Freeman Cebu Lifestyle

How moisture affects electronic devices

The Freeman

CEBU, Philippines —  Ideally, one would be careful not to get his electronic device wet. But there is always a time when one is caught unaware or unprepared and his phone, for example, just gets wet. It can be quite a gut-wrenching experience, especially if there’s no way to get it dry right away.


It does not take an expert to figure out that humidity – the presence of moisture in the air – can damage electronic devices. A small apartment that does not have a ventilation hood above the stove can have high humidity inside. Even the simplest kitchen task, like boiling water, would create a noticeable amount of condensation on the closed windows, a telltale sign of the amount of moisture in the air inside.

High humidity for long periods can cause metals to corrode, including metal parts in electronic devices. Technology buff Julian Knight, participating in a discussion at www.howtogeek.com, says that “when condensation combines with the dust in any space occupied by people, it can clog up vents and overlay components, thus preventing sufficient cooling.”

One might have a simple condensation problem now and then.  A condensation problem is not likely to impact electronics devices as much as consistent high humidity does. Even if it does not affect electronics devices as badly, a high humidity home is sure to cause far more damage to the health of house residents.

Condensation, on the other hand, simply happens when the moisture in the air touches a surface with a temperature below the dew point. This can still be unhealthy since it can breed mold, which can be quite dangerous to human health. But this is unlikely to cause problems for electronic devices.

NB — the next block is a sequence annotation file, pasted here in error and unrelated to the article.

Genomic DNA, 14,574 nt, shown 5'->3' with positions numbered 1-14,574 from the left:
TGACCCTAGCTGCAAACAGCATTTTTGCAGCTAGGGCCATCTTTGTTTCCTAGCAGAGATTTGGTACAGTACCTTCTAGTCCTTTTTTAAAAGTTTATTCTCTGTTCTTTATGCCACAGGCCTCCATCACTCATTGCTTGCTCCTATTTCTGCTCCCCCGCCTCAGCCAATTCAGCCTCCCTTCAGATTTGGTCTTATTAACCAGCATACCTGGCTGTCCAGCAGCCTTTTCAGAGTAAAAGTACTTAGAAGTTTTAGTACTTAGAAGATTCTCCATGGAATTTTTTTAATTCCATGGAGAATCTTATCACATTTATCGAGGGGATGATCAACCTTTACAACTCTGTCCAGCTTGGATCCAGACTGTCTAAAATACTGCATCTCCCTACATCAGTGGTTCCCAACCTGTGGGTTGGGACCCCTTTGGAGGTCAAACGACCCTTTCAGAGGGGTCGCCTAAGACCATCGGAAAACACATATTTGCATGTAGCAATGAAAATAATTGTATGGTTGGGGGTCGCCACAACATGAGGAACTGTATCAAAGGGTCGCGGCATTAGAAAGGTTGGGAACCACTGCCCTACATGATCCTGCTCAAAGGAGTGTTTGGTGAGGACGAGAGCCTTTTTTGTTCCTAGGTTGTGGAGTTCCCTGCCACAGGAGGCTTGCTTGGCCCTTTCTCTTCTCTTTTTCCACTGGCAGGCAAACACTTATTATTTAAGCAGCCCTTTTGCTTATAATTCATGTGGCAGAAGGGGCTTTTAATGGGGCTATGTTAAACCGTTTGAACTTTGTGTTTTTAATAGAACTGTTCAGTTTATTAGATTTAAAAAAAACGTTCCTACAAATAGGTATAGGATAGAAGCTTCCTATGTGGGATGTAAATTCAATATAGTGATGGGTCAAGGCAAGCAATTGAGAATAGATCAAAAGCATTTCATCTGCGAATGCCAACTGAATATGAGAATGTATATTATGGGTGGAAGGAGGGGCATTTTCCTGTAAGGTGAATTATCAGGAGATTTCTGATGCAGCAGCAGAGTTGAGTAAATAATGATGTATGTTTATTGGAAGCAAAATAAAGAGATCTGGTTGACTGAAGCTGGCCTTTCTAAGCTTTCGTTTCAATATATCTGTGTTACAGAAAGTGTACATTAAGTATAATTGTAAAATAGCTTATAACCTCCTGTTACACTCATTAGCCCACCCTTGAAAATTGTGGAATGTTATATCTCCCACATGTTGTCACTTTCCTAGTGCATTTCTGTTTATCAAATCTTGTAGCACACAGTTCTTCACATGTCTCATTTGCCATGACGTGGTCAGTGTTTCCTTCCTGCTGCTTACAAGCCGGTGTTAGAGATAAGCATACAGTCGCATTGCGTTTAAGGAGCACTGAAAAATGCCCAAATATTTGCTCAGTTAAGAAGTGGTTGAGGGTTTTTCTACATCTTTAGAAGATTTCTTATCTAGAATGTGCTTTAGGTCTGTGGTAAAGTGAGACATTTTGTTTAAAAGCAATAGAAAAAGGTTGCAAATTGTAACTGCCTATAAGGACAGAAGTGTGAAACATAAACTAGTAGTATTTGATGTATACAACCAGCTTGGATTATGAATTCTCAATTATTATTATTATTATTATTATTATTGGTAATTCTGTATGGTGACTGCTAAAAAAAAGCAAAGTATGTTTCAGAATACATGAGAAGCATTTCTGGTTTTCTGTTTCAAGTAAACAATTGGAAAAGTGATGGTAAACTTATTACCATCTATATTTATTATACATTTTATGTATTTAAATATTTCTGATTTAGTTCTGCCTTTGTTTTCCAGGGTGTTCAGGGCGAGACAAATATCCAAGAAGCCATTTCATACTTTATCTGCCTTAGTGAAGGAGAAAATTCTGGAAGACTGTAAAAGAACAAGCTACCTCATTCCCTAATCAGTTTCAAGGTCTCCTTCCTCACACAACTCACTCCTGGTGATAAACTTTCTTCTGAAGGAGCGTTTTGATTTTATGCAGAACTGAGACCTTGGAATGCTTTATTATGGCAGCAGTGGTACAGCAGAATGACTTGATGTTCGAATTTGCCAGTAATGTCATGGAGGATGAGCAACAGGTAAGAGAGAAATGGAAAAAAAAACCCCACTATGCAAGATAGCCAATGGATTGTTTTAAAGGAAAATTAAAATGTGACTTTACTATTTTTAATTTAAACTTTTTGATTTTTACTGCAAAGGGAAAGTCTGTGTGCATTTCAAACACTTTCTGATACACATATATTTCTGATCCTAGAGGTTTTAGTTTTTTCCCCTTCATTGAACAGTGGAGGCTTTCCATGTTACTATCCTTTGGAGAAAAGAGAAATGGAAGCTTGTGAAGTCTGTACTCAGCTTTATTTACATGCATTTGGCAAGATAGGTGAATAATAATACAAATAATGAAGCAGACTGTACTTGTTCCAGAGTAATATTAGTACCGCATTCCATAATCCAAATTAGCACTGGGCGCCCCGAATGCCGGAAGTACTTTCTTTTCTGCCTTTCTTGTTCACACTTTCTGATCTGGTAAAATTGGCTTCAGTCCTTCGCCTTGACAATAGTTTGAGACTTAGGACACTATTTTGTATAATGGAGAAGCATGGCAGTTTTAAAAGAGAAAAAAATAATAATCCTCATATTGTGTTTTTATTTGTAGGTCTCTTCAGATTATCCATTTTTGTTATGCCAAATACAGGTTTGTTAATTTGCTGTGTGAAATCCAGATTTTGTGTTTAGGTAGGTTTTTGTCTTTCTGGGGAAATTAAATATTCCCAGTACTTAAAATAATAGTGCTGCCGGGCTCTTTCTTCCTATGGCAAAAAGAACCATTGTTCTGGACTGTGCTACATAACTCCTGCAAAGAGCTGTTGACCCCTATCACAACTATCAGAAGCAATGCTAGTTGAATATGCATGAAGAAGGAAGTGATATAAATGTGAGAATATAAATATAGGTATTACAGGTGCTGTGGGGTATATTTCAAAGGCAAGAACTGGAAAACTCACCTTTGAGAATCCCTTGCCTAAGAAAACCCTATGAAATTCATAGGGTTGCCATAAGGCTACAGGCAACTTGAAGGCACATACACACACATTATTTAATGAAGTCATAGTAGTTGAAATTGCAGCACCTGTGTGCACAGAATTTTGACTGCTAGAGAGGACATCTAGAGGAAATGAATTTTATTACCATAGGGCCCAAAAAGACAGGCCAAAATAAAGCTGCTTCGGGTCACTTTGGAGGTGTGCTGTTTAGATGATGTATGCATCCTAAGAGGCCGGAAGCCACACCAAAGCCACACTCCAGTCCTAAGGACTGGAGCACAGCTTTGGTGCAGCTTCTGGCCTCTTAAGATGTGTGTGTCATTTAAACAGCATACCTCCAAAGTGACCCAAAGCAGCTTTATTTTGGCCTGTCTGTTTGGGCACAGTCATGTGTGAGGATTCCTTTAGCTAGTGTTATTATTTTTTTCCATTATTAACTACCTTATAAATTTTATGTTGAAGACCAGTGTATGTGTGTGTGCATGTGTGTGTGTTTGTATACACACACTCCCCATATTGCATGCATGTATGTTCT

However, some problems may be experienced with electronics that are brought in from outdoors, so it is wise to acclimatize the equipment for a while before using these indoors. Knight suggests installing a large capacity extractor fan in a device, if possible, in order to get the humid air out quickly.

Another participant in the www.howtogeek.com discussion, Toby Speight, writes: “Most general purpose computer hardware is relatively well-protected against environmental humidity. When operating, device temperatures will normally be somewhat above ambient, reducing the risk of condensation.” He also agrees with Knight to allow computer equipment time to warm up if it has been moved from a colder environment into a damp or humid one.

Steven Crane, an electronics engineer, explains at www.quora.com: “High humidity can have a variety of negative effects on common integrated circuits [found in electronic devices]. Continual operation in humid environments can decrease the insulation resistance in electrolytic capacitors, for example. Transistors can also experience increased leakage current and reduced gain, as well.  However, the most problematic exposure of electronics to humid environments involves the formation of condensation on internal components.  If a device is moved from a cool environment to one that is warm and humid, circuit boards may become coated in moisture.  If the device is powered before this condensation can evaporate, short circuits between component interconnections can lead to device failure.”

Equally important, according to Crane, is protecting electronic devices from low humidity environments, which can lead to static electricity discharge that can result in irreversible damage.

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